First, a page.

REVIEW: Midnight at the Bright Ideas Bookstore, Matthew J. Sullivan

Monday, 27 November 2017


When a bookshop patron commits suicide, it’s his favorite store clerk who must unravel the puzzle he left behind in this fiendishly clever debut novel from an award-winning short story writer.
Lydia Smith lives her life hiding in plain sight. A clerk at the Bright Ideas bookstore, she keeps a meticulously crafted existence among her beloved books, eccentric colleagues, and the 'BookFrogs'—the lost and lonely regulars who spend every day marauding the store’s overwhelmed shelves.
But when youngest BookFrog Joey Molina kills himself in the bookstore’s upper level, Lydia’s life comes unglued. Always Joey’s favorite bookseller, Lydia has been bequeathed his meager worldly possessions: Trinkets and books, the detritus of a lonely, uncared-for man. But when Lydia pages through his books, she finds them defaced in ways both disturbing and inexplicable. They reveal the psyche of a young man on the verge of an emotional reckoning. And they seem to contain a hidden message. What did Joey know? And what does it have to do with Lydia?
As Lydia untangles the mystery of Joey’s suicide, she unearths a long buried memory from her own violent childhood. Details from that one bloody night begin to circle back. Her distant father returns to the fold, along with an obsessive local cop and the Hammerman, a murderer who came into Lydia’s life long ago—and never completely left, as she discovers. 


I don’t know how I feel about Midnight at the Bright Ideas Bookstore. I mean, on one hand, it was a definite page-turner and one that I whizzed through and almost couldn’t put down, but is that down to the fact that it was a good book, or that I’m just a nosey bugger who can’t bear not knowing the ending? I have found myself in a similar situation with many other mysteries this year - The Naturalist, Last Lullaby and My Sister’s Grave to name just a disappointing few - and I can’t say that I have come out of any of them pleased with the experience or the conclusion… Maybe I’ve just got high standards, but the mystery genre is the one in which books have to try the hardest to impress me, and a majority have fallen flat on their faces.
Going into this book, it seemingly had an advantage as instead of just including one mystery, Midnight at the Bright Ideas Bookstore slides in an additional one, focussing on both the suicide of a regular customer in the upstairs of a bookshop in present day, and the murder twenty-years ago of an entire family. Linking these seemingly-unconnected events together is our protagonist, Lydia, who is both an employee of said-bookshop and a witness and sole survivor of the murders. 
While this seems that it will turn the narrative of non-stop intrigue and mystery, the book fails in making either of the mysteries particularly compelling. The suicide is more so, primarily because he eventually turns into somewhat of a fully-formed character, but I still had to force myself to continue caring. Even though I still don’t understand why people were allowed to sit in-store and read all day - it’s a bookshop, not a library! In my opinion, it’s just not a good business-model and I don’t really understand how the business is still afloat.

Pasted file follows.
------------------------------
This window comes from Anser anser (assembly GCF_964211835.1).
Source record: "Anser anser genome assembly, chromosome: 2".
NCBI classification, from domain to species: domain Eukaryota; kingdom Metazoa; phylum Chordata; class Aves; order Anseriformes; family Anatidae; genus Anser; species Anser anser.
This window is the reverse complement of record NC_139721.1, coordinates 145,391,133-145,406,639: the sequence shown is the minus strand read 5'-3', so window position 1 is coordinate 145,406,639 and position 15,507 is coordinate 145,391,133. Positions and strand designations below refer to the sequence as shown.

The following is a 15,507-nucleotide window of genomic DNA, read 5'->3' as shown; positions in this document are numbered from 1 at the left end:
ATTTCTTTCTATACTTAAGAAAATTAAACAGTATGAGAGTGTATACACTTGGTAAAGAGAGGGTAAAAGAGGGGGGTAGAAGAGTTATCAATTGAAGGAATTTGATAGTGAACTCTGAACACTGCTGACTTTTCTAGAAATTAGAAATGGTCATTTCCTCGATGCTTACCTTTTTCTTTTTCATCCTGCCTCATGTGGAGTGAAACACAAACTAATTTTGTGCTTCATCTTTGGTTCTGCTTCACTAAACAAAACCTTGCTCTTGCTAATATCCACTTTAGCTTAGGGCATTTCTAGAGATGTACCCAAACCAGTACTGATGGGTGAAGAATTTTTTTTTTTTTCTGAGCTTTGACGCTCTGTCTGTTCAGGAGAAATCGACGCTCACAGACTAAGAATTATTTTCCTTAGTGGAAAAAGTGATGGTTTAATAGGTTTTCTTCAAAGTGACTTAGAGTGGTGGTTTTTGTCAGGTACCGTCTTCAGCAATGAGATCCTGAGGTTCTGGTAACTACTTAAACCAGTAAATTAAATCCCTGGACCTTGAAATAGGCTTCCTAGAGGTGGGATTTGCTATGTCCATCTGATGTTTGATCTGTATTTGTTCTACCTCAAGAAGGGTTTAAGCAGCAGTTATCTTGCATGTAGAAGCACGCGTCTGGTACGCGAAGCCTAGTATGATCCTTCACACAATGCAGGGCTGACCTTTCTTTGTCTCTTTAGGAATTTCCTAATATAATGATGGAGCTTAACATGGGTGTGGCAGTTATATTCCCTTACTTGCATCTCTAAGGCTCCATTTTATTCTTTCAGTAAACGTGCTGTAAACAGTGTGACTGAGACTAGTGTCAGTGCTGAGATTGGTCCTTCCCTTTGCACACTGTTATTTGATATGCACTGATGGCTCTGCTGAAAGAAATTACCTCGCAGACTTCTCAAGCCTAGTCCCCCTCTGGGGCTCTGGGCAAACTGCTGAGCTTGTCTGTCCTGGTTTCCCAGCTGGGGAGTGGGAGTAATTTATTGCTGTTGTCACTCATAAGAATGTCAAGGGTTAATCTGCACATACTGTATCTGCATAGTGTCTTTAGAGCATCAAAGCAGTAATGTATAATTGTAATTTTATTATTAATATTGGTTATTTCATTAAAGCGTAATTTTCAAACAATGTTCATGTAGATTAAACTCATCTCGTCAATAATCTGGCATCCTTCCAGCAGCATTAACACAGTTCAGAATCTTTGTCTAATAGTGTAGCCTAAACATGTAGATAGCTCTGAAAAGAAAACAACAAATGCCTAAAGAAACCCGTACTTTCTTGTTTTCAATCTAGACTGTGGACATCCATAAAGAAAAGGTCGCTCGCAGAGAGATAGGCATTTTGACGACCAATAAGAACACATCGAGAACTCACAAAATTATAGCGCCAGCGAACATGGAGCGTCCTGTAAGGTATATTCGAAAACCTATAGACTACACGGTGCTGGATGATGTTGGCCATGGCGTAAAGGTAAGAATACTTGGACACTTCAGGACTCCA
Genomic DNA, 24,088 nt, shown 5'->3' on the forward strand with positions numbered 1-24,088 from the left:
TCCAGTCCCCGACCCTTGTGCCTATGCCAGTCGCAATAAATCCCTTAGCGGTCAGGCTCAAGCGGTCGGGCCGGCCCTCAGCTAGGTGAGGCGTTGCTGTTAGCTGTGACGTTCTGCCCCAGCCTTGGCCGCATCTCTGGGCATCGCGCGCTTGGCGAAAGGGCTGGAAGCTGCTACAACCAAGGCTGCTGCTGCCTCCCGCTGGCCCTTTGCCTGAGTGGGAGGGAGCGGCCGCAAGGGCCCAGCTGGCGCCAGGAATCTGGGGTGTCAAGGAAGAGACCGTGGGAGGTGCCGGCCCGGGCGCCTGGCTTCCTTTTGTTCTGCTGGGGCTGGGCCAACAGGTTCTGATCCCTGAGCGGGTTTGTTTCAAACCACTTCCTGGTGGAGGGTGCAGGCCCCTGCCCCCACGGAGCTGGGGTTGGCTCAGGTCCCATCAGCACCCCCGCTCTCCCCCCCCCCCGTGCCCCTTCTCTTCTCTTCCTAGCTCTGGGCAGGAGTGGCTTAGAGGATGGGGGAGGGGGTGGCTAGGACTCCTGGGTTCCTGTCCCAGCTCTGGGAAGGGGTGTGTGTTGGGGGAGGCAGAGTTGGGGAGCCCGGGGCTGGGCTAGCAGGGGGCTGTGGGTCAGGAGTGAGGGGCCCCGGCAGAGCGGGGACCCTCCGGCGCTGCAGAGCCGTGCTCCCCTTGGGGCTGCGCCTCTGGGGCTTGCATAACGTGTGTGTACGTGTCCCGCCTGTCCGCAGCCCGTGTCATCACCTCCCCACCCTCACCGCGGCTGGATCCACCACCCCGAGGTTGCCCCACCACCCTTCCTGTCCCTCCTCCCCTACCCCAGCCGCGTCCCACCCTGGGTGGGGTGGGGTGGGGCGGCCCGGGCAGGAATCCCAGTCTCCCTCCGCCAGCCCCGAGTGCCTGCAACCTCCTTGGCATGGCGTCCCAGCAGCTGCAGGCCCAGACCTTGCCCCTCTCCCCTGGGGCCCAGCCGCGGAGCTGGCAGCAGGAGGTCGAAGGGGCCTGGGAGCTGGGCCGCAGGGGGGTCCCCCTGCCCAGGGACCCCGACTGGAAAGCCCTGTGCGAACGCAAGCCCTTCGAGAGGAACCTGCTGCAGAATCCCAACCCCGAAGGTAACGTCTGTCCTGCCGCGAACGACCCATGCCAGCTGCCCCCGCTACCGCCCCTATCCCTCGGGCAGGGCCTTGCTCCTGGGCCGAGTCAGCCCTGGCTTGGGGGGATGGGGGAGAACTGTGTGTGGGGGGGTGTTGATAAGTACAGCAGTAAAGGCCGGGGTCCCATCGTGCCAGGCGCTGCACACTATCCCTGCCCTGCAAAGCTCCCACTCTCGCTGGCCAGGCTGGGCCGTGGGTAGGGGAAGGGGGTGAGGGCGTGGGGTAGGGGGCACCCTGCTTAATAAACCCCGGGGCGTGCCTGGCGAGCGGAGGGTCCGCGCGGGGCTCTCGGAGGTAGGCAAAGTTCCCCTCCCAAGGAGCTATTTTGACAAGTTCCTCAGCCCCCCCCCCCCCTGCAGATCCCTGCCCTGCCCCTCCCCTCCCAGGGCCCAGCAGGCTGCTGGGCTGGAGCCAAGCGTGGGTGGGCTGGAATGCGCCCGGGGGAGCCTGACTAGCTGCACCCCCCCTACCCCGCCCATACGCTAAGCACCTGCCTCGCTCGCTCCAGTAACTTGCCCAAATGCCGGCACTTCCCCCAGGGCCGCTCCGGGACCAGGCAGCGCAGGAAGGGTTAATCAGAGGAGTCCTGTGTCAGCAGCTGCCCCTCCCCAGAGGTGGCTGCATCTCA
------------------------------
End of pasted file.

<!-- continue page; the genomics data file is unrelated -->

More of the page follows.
The other? I couldn’t care even if I wanted to. You’d think that someone killing a mother, father and their ten-year-old daughter would stir up a little empathy in me - and maybe I’m just dead inside - but only two of the three characters were given any sort of characterisation (and even then just barely), and neither of them were particularly nice people or ones that I felt anything for.
In fact, Midnight at the Bright Ideas Bookstore is filled with the brim with unpleasant, awful characters and this links to a rather odd part of the book that really felt a little off to me - the way that sexual attraction was written. Throughout the novel, no matter whose point of view a particular example of aesthetic description came from, there was just an undercurrent of creepiness that came alongside of it. Honestly, I am still confused as to whether it was intentional on the writer’s part, although I am becoming more and more certain that it wasn’t - primarily because of the writing of Raj and him being a designated good character, so surely he wasn’t meant to come off as a bit of a lech? No idea.
This is primarily tied to way that men interact with, and respond to, Lydia. Even in the most inappropriate situations, every single man insists on ogling her - even a government official who begs her to go to his high school reunion with him, I mean, seriously? 
Just do your job, dude. 
Her boyfriend is quickly deemed irrelevant and unnecessary by the book’s narration once it establishes Lydia’s attempts to move on from the trauma of her childhood, and the book’s eyes immediately turn to wanting her to cheat on him. I mean, she’s still together with him so why is that the next logical step? To be honest, cheating is seen, by seemingly every goddamn person in this book, as the most logical and normal thing for anyone (this not being limited to just Lydia) to do. At one point, a friend sees Lydia with a man who is not her boyfriend and says something along the lines of ‘you haven’t cheated with him yet but you’re going to’…. They haven’t even spoken to him? They literally saw them together for like, two minutes? I mean, what if he was gay? Why is that never considered? 
Frankly, my lasting impression from this book is, that if everyone kept their knickers on, they wouldn't have half as many problems. God, I feel like Jeremy Kyle.
Thanks to NetGalley and the publisher for sending me a copy of this book in exchange for an honest review.

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